SUPREME SHOW­DOWN

What this month's his­toric gay mar­riage cases could mean for Ge­or­gia.

GA Voice - - Front Page - By LAURA DOU­GLAS-BROWN lbrown@the­gavoice.com

The U.S. Supreme Court hears ar­gu­ments in two cases this month that could de­cide the course of the fight for mar­riage equal­ity for a gen­er­a­tion.

The Supreme Court will hear a chal­lenge to Propo­si­tion 8, the bal­lot mea­sure that ended same-sex mar­riage in Cal­i­for­nia, on March 26.

“This case is about the fun­da­men­tal con­sti­tu­tional right of ev­ery Amer­i­can to marry the per­son they love,” said Adam Umhoefer, ex­ec­u­tive di­rec­tor of the Amer­i­can Foun­da­tion for Equal Rights, which rep­re­sents two gay cou­ples chal­leng­ing the law.

Both a fed­eral district court and a three­judge panel of the Ninth Cir­cuit Court of Ap­peals have al­ready found the mea­sure un­con­sti­tu­tional.

“A grow­ing ma­jor­ity of peo­ple across the na­tion see that Propo­si­tion 8 and laws like it are un­fair, un­law­ful, and con­trary to ba­sic Amer­i­can val­ues. It is time for the Supreme Court to rec­og­nize our Con­sti­tu­tion’s prom­ise of mar­riage equal­ity for all,” Umhoefer said when AFER filed its brief with the Supreme Court. “And when that day comes, we will be more Amer­i­can.”

The next day, the na­tion’s high­est court will hear a chal­lenge to the De­fense of Mar­riage Act, the 1996 law that de­nies fed­eral mar­riage rights to same-sex cou­ples.

Edith Wind­sor, now 83 years old, mar­ried her part­ner of more than four decades, Thea Spyer, in Canada in 2007. When Spyer died in 2009, Wind­sor was hit with an in­her­i­tance tax bill of more than $360,000, which she would not have owed if the government rec­og­nized her mar­riage. Wind­sor sued with help from Amer­i­can Civil Lib­er­ties Union.

“The four decades that Edie Wind­sor spent with her late spouse are a tes­ta­ment to the words ‘ in sick­ness and in health, till death do us part,’” said James Esseks, di­rec­tor of the ACLU LGBT Project, when the Supreme Court agreed to take the case. “Af­ter build­ing their lives to­gether and get­ting mar­ried, it is un­fair for the fed­eral government to treat them as though they were le­gal strangers.”

The Propo­si­tion 8 case has the big­gest po­ten­tial im­pact. AFER ar­gues that deny­ing same-sex cou­ples the right to marry vi­o­lates the U.S. Con­sti­tu­tion’s 14th amend­ment guar­an­tees of due process and equal pro­tec­tion, so a to­tal win could pave the way for same-sex mar­riage around the coun­try.

Big losses in ei­ther case, mean­while, could make it much more dif­fi­cult to win mar­riage equal­ity — es­pe­cially at the fed­eral level — un­til the U.S. Congress re­peals DOMA or passes pro-ac­tive mar­riage leg­is­la­tion, or un­til the make-up of the Supreme Court has changed enough that a new case might yield a dif­fer­ent de­ci­sion.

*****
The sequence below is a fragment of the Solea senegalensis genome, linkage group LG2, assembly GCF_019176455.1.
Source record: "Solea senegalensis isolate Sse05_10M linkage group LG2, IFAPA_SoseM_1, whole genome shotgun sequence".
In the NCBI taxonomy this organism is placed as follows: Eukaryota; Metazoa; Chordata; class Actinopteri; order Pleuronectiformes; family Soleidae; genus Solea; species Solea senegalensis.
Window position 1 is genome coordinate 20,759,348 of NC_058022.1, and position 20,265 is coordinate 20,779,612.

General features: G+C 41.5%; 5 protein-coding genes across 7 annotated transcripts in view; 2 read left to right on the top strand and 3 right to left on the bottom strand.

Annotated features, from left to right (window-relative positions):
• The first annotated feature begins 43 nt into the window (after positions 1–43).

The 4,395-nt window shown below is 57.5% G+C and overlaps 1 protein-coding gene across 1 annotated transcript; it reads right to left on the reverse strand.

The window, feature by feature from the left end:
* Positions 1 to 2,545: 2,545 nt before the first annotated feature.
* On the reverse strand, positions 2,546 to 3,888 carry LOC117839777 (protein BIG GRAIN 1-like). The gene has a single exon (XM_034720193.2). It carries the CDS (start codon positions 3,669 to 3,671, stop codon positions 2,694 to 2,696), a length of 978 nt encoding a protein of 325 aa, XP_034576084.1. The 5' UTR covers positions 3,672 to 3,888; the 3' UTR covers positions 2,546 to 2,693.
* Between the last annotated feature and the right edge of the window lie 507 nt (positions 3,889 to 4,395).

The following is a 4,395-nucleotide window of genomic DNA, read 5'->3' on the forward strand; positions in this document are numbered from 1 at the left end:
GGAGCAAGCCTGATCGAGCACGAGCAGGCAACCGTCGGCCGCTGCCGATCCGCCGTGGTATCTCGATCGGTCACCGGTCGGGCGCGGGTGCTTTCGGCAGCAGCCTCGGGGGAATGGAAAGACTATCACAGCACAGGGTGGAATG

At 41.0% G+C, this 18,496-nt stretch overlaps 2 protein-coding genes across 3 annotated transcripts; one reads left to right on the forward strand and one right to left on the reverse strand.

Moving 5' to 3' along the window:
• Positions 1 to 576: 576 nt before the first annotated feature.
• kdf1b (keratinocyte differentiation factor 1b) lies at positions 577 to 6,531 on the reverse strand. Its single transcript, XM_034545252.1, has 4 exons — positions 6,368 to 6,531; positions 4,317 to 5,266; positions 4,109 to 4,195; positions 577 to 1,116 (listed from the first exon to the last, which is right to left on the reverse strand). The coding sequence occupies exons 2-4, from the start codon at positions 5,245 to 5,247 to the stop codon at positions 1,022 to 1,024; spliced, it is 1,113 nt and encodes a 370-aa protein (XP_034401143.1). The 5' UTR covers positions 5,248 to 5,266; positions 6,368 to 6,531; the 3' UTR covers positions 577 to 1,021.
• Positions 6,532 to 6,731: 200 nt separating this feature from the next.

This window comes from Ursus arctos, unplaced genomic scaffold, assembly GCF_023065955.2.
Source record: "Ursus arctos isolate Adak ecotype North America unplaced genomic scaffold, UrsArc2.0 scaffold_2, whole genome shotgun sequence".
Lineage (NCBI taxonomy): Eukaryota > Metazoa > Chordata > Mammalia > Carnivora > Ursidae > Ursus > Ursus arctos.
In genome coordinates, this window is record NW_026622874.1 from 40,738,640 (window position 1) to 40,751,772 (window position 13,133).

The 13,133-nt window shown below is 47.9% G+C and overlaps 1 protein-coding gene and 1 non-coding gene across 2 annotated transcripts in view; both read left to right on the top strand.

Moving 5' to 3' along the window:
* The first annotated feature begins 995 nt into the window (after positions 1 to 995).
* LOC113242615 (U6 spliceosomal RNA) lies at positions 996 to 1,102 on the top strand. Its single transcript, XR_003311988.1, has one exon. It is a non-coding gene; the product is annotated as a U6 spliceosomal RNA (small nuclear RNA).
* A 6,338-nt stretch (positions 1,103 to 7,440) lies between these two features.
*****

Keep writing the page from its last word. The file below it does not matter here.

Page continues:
In short, a loss could cre­ate “a gen­er­a­tion of de­lay,” said Jon David­son, le­gal di­rec­tor for Lambda Le­gal, which has filed briefs sup­port­ing mar­riage equal­ity in both cases.

But the pos­si­ble out­comes are much more com­pli­cated than sim­ply if LGBT ad­vo­cates win, gay mar­riage will be le­gal around the coun­try, and if they don’t, it won’t.

In ad­di­tion to what the court de­cides in th­ese cases, how it reaches the de­ci­sion could also prove key to gay rights cases in the fu­ture.

“One of the most im­por­tant is­sues the court might de­cide, which is pos­si­ble with many out­comes in both cases, is what level of ju­di­cial scru­tiny should be ap­plied to laws based on sex­ual ori­en­ta­tion,” David­son said.

Those ar­gu­ing in fa­vor of same-sex cou­ples, as well as the Obama ad­min­is­tra­tion, have said the court should ap­ply “height­ened scru­tiny” in­stead of sim­ply “ra­tio­nal ba­sis.”

“Ra­tio­nal ba­sis” would pre­sume that laws based on sex­ual ori­en­ta­tion are con­sti­tu­tional, and places the bur­den on the party chal­leng­ing the law to show it does not ra­tio­nally fur­ther any le­git­i­mate government in­ter­est.

“Height­ened scru­tiny,” how­ever, would pre­sume such laws are un­con­sti­tu­tional and the bur­den would be on the government to show that they sub­stan­tially fur­ther an im­por­tant government ob­jec­tive.

“That’s a harder test to meet,” David­son said, and could have im­pli­ca­tions for other laws deal­ing with sex­ual ori­en­ta­tion, such as those re­lated to em­ploy­ment dis­crim­i­na­tion, adop­tion, and other is­sues.

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